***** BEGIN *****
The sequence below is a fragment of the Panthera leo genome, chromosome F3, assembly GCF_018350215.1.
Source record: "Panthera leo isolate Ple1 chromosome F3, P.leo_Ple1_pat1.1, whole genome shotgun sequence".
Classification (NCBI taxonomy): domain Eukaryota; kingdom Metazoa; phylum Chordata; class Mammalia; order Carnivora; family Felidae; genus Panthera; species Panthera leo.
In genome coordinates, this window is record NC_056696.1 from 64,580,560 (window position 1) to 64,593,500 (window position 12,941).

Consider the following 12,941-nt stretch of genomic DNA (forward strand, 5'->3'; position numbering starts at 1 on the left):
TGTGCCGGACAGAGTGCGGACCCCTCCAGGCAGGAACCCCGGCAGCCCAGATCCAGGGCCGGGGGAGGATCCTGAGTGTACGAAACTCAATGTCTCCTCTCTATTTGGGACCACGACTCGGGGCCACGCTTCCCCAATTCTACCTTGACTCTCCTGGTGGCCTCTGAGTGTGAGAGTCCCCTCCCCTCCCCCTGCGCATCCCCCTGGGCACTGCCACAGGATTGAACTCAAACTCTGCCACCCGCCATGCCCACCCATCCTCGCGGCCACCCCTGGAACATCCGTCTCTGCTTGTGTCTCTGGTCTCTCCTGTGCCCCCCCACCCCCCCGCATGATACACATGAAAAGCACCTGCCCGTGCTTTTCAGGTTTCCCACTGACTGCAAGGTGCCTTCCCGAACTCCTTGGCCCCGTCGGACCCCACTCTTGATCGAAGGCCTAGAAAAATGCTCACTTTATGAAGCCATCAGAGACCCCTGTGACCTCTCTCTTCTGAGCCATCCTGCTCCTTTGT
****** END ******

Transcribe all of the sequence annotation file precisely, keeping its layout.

The sequence below is a fragment of the Panthera leo genome, chromosome F3, assembly GCF_018350215.1.
Source record: "Panthera leo isolate Ple1 chromosome F3, P.leo_Ple1_pat1.1, whole genome shotgun sequence".
Classification (NCBI taxonomy): domain Eukaryota; kingdom Metazoa; phylum Chordata; class Mammalia; order Carnivora; family Felidae; genus Panthera; species Panthera leo.
In genome coordinates, this window is record NC_056696.1 from 64,580,560 (window position 1) to 64,593,500 (window position 12,941).

Consider the following 12,941-nt stretch of genomic DNA (forward strand, 5'->3'; position numbering starts at 1 on the left):
TGTGCCGGACAGAGTGCGGACCCCTCCAGGCAGGAACCCCGGCAGCCCAGATCCAGGGCCGGGGGAGGATCCTGAGTGTACGAAACTCAATGTCTCCTCTCTATTTGGGACCACGACTCGGGGCCACGCTTCCCCAATTCTACCTTGACTCTCCTGGTGGCCTCTGAGTGTGAGAGTCCCCTCCCCTCCCCCTGCGCATCCCCCTGGGCACTGCCACAGGATTGAACTCAAACTCTGCCACCCGCCATGCCCACCCATCCTCGCGGCCACCCCTGGAACATCCGTCTCTGCTTGTGTCTCTGGTCTCTCCTGTGCCCCCCCACCCCCCCGCATGATACACATGAAAAGCACCTGCCCGTGCTTTTCAGGTTTCCCACTGACTGCAAGGTGCCTTCCCGAACTCCTTGGCCCCGTCGGACCCCACTCTTGATCGAAGGCCTAGAAAAATGCTCACTTTATGAAGCCATCAGAGACCCCTGTGACCTCTCTCTTCTGAGCCATCCTGCTCCTTTGT